• Patients were assessed during 3 different time periods: 148 patients in a standard-of-care group (SOC), 278 in a penicillin skin testing group (ST), and 199 in a group using a computerized guideline-based management app (APP) to predict real allergy
  • ST group: excluded patients with penicillin intolerance (such as GI upset), patients taking medications that might interfere with skin testing (such as antihistamines), and also patients with multiple beta-lactam allergies, penicillin anaphylaxis in the last 5 years, or type II-IV hypersensitivity reactions to penicillin
  • APP group: the clinical support basically divided people into low risk (benign delayed maculopapular rash); medium-to high-risk (urticaria, angioedema, anaphylaxis, recent or severe delayed maculopapular rash; and those who should avoid a beta-lactam (history of Stevens-Johnson syndrome, toxic epidermal necrolysis or exfoliative dermatitis; DRESS syndrome or acute interstitial nephritis; or serum sickness-like reaction)
  • Primary outcome was the actual use of penicillin or cephalosporin during the hospitalization


  • ST group: 179 (64%) were felt to be skin test eligible, but only 43 (24%) actually receive skin testing and none of those were allergic, defined as negative skin test and tolerance of an oral amoxicillin 250 mg test dose. As compared to the SOC group,
    • Nonsignificant 30% increased odds of use of penicillin or cephalosporin overall, adjusted OR 1.3 (0.8-2.0), but a highly-significant 5.7-fold increased use in a per protocol analysis, adjusted OR 5.7 (2.6-12.5), p<0.001 [the per protocol analysis limited the analysis to those few who actually got the skin test]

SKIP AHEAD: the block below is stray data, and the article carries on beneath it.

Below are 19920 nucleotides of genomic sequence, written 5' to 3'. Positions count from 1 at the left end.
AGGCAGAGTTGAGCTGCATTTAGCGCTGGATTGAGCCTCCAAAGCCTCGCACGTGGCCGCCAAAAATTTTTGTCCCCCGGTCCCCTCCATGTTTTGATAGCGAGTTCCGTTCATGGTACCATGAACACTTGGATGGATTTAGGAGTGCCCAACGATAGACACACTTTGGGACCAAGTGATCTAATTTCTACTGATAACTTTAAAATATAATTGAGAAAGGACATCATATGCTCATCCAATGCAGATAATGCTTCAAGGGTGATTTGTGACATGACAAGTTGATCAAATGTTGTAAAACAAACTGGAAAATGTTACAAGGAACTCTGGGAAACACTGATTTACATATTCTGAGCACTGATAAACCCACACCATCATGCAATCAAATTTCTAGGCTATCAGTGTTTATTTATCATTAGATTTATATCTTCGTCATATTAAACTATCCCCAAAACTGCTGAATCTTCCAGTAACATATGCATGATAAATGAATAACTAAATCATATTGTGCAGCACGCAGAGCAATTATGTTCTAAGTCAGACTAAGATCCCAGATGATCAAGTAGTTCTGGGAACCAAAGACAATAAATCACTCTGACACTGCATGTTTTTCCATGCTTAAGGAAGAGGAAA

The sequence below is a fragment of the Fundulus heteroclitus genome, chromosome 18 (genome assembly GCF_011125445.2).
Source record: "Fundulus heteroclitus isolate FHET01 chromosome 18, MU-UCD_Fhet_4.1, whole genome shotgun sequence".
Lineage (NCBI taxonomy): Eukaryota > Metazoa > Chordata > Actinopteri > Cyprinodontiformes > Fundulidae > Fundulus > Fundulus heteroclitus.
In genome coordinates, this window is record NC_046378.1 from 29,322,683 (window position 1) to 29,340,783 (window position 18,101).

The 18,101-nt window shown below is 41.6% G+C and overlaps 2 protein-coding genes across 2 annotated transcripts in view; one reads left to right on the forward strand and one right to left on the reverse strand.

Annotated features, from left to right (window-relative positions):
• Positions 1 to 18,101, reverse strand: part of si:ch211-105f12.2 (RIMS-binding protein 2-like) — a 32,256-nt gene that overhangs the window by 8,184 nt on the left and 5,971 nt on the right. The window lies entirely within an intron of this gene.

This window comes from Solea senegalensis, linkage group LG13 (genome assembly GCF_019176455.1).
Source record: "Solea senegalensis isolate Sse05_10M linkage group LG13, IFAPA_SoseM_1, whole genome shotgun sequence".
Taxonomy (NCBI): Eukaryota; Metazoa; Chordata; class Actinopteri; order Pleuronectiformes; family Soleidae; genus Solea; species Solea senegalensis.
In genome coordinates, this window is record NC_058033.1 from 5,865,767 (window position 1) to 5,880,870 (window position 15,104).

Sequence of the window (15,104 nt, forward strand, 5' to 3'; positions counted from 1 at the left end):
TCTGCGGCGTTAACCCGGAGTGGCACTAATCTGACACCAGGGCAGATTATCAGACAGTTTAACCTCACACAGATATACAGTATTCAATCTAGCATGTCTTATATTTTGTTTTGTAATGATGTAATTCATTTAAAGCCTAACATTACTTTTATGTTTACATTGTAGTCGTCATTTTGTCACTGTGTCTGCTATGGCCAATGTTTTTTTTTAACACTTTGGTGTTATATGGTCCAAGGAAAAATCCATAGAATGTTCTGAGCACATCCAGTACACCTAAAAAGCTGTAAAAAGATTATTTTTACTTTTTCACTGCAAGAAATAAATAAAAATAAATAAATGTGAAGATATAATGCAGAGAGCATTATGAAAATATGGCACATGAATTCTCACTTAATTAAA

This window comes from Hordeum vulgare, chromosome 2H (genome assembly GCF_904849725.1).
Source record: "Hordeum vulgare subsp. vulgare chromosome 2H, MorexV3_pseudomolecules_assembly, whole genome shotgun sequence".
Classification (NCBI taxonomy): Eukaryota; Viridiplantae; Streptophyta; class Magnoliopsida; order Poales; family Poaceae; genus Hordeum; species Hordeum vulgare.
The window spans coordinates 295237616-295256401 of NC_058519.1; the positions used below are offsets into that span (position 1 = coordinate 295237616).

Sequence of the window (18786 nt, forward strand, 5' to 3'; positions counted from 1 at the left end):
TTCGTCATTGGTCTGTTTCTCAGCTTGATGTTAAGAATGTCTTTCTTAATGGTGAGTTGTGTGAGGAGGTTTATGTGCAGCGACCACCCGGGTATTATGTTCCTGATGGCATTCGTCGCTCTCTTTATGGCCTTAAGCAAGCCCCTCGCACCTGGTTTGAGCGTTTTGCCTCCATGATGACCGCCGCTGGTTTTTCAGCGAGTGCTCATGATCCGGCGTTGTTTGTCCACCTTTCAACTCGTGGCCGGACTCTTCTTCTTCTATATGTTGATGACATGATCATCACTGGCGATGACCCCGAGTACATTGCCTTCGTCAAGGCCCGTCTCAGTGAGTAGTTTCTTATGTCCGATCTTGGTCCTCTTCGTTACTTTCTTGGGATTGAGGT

• Of the ST per protocol patients, there was increased odds of penicillin or cephalosporin prescriptions for discharge treatment, with OR 2.5 (1.04-6.2)
  • APP group: 292 unique website views (averaging 26 seconds only), 112 users (38%) completed clinical decision support. Patients in the low or moderate-to-high risk groups as above were given test doses of beta-lactam antibiotics with an initial dose of 1/10 of an IV dose or 1/4 of an oral dose. The 2nddose was administered 30 minutes later, comprising the remainder of the therapeutic dose. Nurses assessed patients every 30 minutes for the duration of the challenge. As compared to the SOC group,
    • Significant 80% increased odds of use of penicillin or cephalosporin, adjusted OR 1.8 (1.1-2.9), p=0.03


  • Penicillin allergy is remarkably common, up to 15% of all inpatients are recorded as having a penicillin allergy, and 5-25% of inpatients who are treated for infections. Three quarters of patients with an alleged penicillin allergy would otherwise use a beta-lactam antibiotic in other studies, but in the SOC group only half of them received one.
  • Not using a beta-lactam antibiotic when that would otherwise be indicated leads to more treatment failures, adverse events, and antibiotic resistant organisms such as methicillin-resistant Staphylococcus aureus and vancomycin-resistant Enterococcus.
  • There were few patients who actually had skin testing, mostly because of difficulty in coordinating the testing for those felt to be eligible, which the authors note would have been different if they hired an on-site clinician for that purpose (some patients also refused skin testing).
  • Another concern about skin testing is that fewer than 15% of US hospitals have the appropriate reagent on formulary. The per protocol analysis of the ST arm may be open to bias (vs the intention-to-treat analysis looking at the overall group), however the low numbers of patients getting skin testing clearly biased the results to negative.